First off, Dialpad has screen sharing as part of its video meetings platform—yes, even on the free plan, which gives you 45-minute meeting limits, unlimited call recordings, and of course, screen sharing.

Whether you want to be able to do screen sharing in one-to-one or team brainstorms or webinars (the paid plan bumps you up to 100 participants), you can do it all in one convenient app.

The really neat thing about Dialpad is that you can invite someone to a screen share from a phone call in Dialpad:

SMS Meeting Invite in Dialpad blog size

But what if you're on a call with a client or prospect who doesn't have the Dialpad app and probably doesn't want to have to download it? You can share your screen with them too—your invite will get sent as a text message, which will have a link that they can click, which makes things easy for them.

There’s no set-up needed—you can start screen sharing right from an online meeting, while still accessing all your controls, like locking meetings and turning on screen recording:

Lock a meeting in dialpad blog size

Beyond just screen sharing, the free plan also comes with an in-meeting chat feature:

In Meeting Chat blog size v2

Oh, and Dialpad Meetings' free plan also comes with integrations with your favorite meeting scheduling tools like Outlook and Google Calendar. These will automatically create a virtual meeting link in your event invite.

The other perk of using Dialpad for screen sharing is that it’s a browser-based platform. What does that mean? Well, most tools say you can join a video meeting from a browser, which is great, but Dialpad allows you to host meetings and get all the same functionality as you would from the app, which is pretty unique:

Web browser based meeting in dialpad v2 blog size

Features (screen sharing and also the video meetings app as a whole):

  • Remote control screen sharing

  • Audio, video, and messaging in one app

  • Meeting lock and other security controls

  • HD audio and video

  • Call recordings (included with the free plan)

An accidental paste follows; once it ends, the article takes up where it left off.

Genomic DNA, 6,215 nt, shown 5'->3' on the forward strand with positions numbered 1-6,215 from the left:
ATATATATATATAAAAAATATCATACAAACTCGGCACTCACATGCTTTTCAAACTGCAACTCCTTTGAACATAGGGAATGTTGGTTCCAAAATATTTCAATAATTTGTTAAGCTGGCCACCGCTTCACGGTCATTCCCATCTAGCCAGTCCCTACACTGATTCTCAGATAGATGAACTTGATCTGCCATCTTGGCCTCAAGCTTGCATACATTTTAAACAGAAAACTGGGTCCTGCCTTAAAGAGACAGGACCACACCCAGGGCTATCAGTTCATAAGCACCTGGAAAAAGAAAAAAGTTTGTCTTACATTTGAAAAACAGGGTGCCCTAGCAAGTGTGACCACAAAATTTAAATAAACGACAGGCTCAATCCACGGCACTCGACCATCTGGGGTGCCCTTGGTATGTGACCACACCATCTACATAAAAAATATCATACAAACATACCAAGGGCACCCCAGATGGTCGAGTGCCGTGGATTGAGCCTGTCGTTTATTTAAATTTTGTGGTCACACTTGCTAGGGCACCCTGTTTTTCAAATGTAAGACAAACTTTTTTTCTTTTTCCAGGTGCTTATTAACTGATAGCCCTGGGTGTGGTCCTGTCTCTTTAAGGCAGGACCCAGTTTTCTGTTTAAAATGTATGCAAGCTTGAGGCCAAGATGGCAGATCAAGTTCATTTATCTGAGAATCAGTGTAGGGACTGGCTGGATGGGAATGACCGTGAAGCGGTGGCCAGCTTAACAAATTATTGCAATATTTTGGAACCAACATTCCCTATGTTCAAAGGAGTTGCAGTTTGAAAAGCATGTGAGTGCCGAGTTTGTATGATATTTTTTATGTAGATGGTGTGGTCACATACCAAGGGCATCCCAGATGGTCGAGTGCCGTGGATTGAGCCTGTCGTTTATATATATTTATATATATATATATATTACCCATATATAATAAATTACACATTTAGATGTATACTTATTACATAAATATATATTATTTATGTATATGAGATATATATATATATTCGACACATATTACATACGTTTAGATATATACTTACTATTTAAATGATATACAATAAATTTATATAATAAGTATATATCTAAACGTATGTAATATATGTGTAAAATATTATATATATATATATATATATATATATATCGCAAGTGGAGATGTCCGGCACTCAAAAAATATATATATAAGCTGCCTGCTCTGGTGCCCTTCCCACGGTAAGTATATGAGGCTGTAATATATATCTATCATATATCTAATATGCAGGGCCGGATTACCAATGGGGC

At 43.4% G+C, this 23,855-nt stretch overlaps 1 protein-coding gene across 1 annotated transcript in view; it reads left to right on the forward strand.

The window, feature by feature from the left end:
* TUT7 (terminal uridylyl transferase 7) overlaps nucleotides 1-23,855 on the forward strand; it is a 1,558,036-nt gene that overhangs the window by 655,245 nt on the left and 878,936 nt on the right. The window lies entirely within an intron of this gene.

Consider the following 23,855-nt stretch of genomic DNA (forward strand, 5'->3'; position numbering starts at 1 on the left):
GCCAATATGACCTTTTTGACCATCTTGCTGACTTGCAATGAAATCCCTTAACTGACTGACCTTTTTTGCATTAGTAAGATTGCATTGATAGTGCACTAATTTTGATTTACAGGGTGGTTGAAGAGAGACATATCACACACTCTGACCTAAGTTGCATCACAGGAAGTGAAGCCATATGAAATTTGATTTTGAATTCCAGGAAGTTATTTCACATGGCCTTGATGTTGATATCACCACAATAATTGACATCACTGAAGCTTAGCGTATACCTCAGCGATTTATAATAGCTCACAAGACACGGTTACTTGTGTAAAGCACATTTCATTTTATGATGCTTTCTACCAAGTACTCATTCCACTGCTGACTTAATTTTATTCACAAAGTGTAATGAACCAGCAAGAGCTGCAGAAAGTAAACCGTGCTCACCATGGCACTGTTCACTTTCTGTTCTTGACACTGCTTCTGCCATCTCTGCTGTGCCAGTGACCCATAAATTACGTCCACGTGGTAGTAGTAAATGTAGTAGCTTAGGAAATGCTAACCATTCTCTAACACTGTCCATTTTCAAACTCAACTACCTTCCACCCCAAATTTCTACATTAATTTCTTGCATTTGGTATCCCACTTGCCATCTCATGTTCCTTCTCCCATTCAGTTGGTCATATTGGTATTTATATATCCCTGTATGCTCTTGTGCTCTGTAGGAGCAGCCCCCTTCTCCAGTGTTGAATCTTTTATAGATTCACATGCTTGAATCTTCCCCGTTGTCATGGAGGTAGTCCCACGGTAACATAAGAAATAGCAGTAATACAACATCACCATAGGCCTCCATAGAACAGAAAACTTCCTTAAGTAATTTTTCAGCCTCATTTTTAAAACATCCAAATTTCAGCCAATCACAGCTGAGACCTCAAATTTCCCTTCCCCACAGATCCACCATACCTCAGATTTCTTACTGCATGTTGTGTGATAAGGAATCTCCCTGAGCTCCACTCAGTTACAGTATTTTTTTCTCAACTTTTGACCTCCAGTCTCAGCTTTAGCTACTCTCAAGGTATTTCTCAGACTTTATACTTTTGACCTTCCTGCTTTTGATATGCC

• Comprehensive integrations with other software

  • Easy to set up and use without IT help

  • (Dialpad is also HIPAA and GDPR compliant)

Pricing: Free plan and Business plan at $15 per user per month

Try Dialpad's screen sharing for free!

Sign up for the free Dialpad Meetings plan or, take a self-guided interactive tour of the app!


Join.Me has a relatively simple interface that lets you start a screen share at the click of a button.

It also comes with a recording feature which lets you review meetings in the future. Join.Me supports up to 5 attendees per meeting on the LITE plan and up to 250 attendees on the $30 plan, so you’ll have to shell out or look elsewhere if you’re regularly running large webinars.

You have a few screen sharing options here, and can share either a specific window or your whole screen. Like Dialpad, Join.Me is available as both a desktop and mobile app.


  • Simple interface

  • Audio and video calls

  • Up to 5 participants on the least expensive plan

Pricing: $10 to $30 per user per month

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3. Zoom

Alongside Skype and WhatsApp, Zoom is a popular tool that many people use for calls with friends and family.

And like Dialpad, it comes with a screen share feature built in that gives hosts the option to control attendees’ screen sharing capabilities in real-time.

Unlike Dialpad, however, Zoom doesn’t give you unlimited call recordings for free.

Zoom offers voice and video calls as well, and allows you to share either your desktop or mobile screen.


  • Video calls

  • Up to 100 participants per call

  • Relatively easy to navigate

Pricing: Free version, up to $240 per user per year